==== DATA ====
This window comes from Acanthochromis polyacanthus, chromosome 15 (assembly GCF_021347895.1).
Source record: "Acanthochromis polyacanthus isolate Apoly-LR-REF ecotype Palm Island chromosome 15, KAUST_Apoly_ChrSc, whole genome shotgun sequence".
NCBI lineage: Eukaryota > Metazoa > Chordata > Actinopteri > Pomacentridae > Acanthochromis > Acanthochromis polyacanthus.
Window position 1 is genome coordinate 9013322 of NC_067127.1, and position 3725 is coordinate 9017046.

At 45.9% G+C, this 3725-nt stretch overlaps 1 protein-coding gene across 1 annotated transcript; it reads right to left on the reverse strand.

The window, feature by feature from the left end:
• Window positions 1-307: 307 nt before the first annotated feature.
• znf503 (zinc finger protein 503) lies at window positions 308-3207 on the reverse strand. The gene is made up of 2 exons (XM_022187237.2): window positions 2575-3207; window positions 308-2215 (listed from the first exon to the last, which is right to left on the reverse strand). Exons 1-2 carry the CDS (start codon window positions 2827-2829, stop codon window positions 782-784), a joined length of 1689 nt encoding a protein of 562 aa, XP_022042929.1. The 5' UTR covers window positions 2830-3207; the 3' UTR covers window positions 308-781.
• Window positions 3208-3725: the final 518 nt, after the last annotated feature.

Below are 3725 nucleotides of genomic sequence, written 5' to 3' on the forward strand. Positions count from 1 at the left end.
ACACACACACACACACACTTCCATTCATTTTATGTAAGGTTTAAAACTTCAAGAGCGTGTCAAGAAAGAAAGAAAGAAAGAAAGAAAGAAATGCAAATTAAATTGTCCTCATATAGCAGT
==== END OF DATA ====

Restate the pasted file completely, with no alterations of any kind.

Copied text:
This window comes from Acanthochromis polyacanthus, chromosome 15 (assembly GCF_021347895.1).
Source record: "Acanthochromis polyacanthus isolate Apoly-LR-REF ecotype Palm Island chromosome 15, KAUST_Apoly_ChrSc, whole genome shotgun sequence".
NCBI lineage: Eukaryota > Metazoa > Chordata > Actinopteri > Pomacentridae > Acanthochromis > Acanthochromis polyacanthus.
Window position 1 is genome coordinate 9013322 of NC_067127.1, and position 3725 is coordinate 9017046.

At 45.9% G+C, this 3725-nt stretch overlaps 1 protein-coding gene across 1 annotated transcript; it reads right to left on the reverse strand.

The window, feature by feature from the left end:
• Window positions 1-307: 307 nt before the first annotated feature.
• znf503 (zinc finger protein 503) lies at window positions 308-3207 on the reverse strand. The gene is made up of 2 exons (XM_022187237.2): window positions 2575-3207; window positions 308-2215 (listed from the first exon to the last, which is right to left on the reverse strand). Exons 1-2 carry the CDS (start codon window positions 2827-2829, stop codon window positions 782-784), a joined length of 1689 nt encoding a protein of 562 aa, XP_022042929.1. The 5' UTR covers window positions 2830-3207; the 3' UTR covers window positions 308-781.
• Window positions 3208-3725: the final 518 nt, after the last annotated feature.

Below are 3725 nucleotides of genomic sequence, written 5' to 3' on the forward strand. Positions count from 1 at the left end.
ACACACACACACACACACTTCCATTCATTTTATGTAAGGTTTAAAACTTCAAGAGCGTGTCAAGAAAGAAAGAAAGAAAGAAAGAAAGAAATGCAAATTAAATTGTCCTCATATAGCAGT